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Chapter 28 : Redox Mechanisms and Reactive Oxygen Species in Antibiotic Action and Resistance

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Redox Mechanisms and Reactive Oxygen Species in Antibiotic Action and Resistance, Page 1 of 2

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Abstract:

The majority of antibiotics in clinical and agricultural use are derived from secondary metabolites of bacteria, fungi, and plants. This chapter discusses the roles of redox chemical biology in antibiotic action and resistance. Bleomycin is a glycopeptide anticancer antibiotic produced by . Antimicrobial toxicity is dependent on the reduction of the nitro group via electron transport components, generating a nitro anion radical and breakdown compounds such as nitroso and hydroxylamine derivatives. The nitro anion radicals generated through the reduction by ferredoxin or flavodoxin, may oxidize from the presence of molecular oxygen. Bacterial killing was attenuated by the addition of the iron chelator 2,2'-dipyridyl and the radical scavenger thiourea. The physiological state of microbes also has an important role in reactive oxygen species (ROS) and antibiotic action. in liquid culture was more susceptible to oxidative stress generated by the antibiotics ceftazidime or piperacillin than during biofilm growth. MexR is a stable homodimer and functions as a transcriptional repressor and is a member of the MarA family transcriptional regulators. Redox and ROS have long been underexplored in antibiotic action and resistance but studies over the past decade have unequivocally demonstrated their importance in this field.

Citation: Radhi I, Wright G. 2011. Redox Mechanisms and Reactive Oxygen Species in Antibiotic Action and Resistance, p 461-471. In Storz G, Hengge R (ed), Bacterial Stress Responses, Second Edition. ASM Press, Washington, DC. doi: 10.1128/9781555816841.ch28

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Figures

Image of Figure 1.
Figure 1.

Structure of bleomycin. The arrows highlight the metal binding ligands.

Citation: Radhi I, Wright G. 2011. Redox Mechanisms and Reactive Oxygen Species in Antibiotic Action and Resistance, p 461-471. In Storz G, Hengge R (ed), Bacterial Stress Responses, Second Edition. ASM Press, Washington, DC. doi: 10.1128/9781555816841.ch28
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Image of Figure 2.
Figure 2.

Reductive activation of metronidazole.

Citation: Radhi I, Wright G. 2011. Redox Mechanisms and Reactive Oxygen Species in Antibiotic Action and Resistance, p 461-471. In Storz G, Hengge R (ed), Bacterial Stress Responses, Second Edition. ASM Press, Washington, DC. doi: 10.1128/9781555816841.ch28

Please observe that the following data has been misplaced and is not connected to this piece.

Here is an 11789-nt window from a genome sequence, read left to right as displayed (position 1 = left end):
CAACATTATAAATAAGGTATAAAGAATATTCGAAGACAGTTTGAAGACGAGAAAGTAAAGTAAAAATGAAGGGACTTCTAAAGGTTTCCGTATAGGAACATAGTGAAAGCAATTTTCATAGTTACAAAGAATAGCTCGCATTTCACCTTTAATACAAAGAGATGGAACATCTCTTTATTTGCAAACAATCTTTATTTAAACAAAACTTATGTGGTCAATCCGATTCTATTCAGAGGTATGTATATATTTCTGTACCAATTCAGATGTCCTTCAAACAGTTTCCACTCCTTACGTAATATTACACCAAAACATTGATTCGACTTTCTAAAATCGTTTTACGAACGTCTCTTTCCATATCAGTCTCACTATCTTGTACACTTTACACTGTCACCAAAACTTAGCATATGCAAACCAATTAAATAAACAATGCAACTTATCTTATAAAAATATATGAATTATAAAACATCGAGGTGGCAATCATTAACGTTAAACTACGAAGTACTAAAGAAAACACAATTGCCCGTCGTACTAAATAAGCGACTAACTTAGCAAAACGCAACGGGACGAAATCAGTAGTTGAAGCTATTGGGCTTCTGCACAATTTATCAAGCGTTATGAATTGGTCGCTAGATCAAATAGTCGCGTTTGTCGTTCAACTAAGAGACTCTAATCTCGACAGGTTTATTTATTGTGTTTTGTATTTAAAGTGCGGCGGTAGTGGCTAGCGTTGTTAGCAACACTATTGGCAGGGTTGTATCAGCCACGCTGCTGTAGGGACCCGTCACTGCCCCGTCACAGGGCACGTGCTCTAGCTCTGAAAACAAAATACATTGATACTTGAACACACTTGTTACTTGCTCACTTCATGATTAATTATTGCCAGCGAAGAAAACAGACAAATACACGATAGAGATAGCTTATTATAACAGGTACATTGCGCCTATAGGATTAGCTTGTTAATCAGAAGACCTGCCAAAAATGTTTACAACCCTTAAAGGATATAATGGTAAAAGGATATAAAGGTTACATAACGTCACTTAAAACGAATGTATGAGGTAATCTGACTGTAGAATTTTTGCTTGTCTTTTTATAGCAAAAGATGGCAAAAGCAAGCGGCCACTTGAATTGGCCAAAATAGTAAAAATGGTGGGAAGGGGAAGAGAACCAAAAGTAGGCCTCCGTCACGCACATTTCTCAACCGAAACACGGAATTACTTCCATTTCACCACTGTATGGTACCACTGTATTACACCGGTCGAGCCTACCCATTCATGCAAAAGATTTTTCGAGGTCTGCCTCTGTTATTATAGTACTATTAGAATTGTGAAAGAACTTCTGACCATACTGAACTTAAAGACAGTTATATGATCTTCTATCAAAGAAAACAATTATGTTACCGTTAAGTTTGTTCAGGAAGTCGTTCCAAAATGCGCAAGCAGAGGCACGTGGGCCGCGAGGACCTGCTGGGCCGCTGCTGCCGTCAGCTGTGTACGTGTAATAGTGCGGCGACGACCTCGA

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Image of Figure 3.
Figure 3.

Proposed scheme for bactericidal antibiotic induction of cell death.

Citation: Radhi I, Wright G. 2011. Redox Mechanisms and Reactive Oxygen Species in Antibiotic Action and Resistance, p 461-471. In Storz G, Hengge R (ed), Bacterial Stress Responses, Second Edition. ASM Press, Washington, DC. doi: 10.1128/9781555816841.ch28
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Image of Figure 4.
Figure 4.

Reductive activation of mitomycin C.

Citation: Radhi I, Wright G. 2011. Redox Mechanisms and Reactive Oxygen Species in Antibiotic Action and Resistance, p 461-471. In Storz G, Hengge R (ed), Bacterial Stress Responses, Second Edition. ASM Press, Washington, DC. doi: 10.1128/9781555816841.ch28
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Image of Figure 5.
Figure 5.

TetX-mediated inactivation of tigecycline.

Citation: Radhi I, Wright G. 2011. Redox Mechanisms and Reactive Oxygen Species in Antibiotic Action and Resistance, p 461-471. In Storz G, Hengge R (ed), Bacterial Stress Responses, Second Edition. ASM Press, Washington, DC. doi: 10.1128/9781555816841.ch28
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Image of Figure 6.
Figure 6.

The fluoroquinolone antibiotic ciprofloxacin.

Citation: Radhi I, Wright G. 2011. Redox Mechanisms and Reactive Oxygen Species in Antibiotic Action and Resistance, p 461-471. In Storz G, Hengge R (ed), Bacterial Stress Responses, Second Edition. ASM Press, Washington, DC. doi: 10.1128/9781555816841.ch28
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Image of Figure 7.
Figure 7.

Structures of the pigmented antibiotics (A) pyocyanin and (B) actinorhodin.

Citation: Radhi I, Wright G. 2011. Redox Mechanisms and Reactive Oxygen Species in Antibiotic Action and Resistance, p 461-471. In Storz G, Hengge R (ed), Bacterial Stress Responses, Second Edition. ASM Press, Washington, DC. doi: 10.1128/9781555816841.ch28
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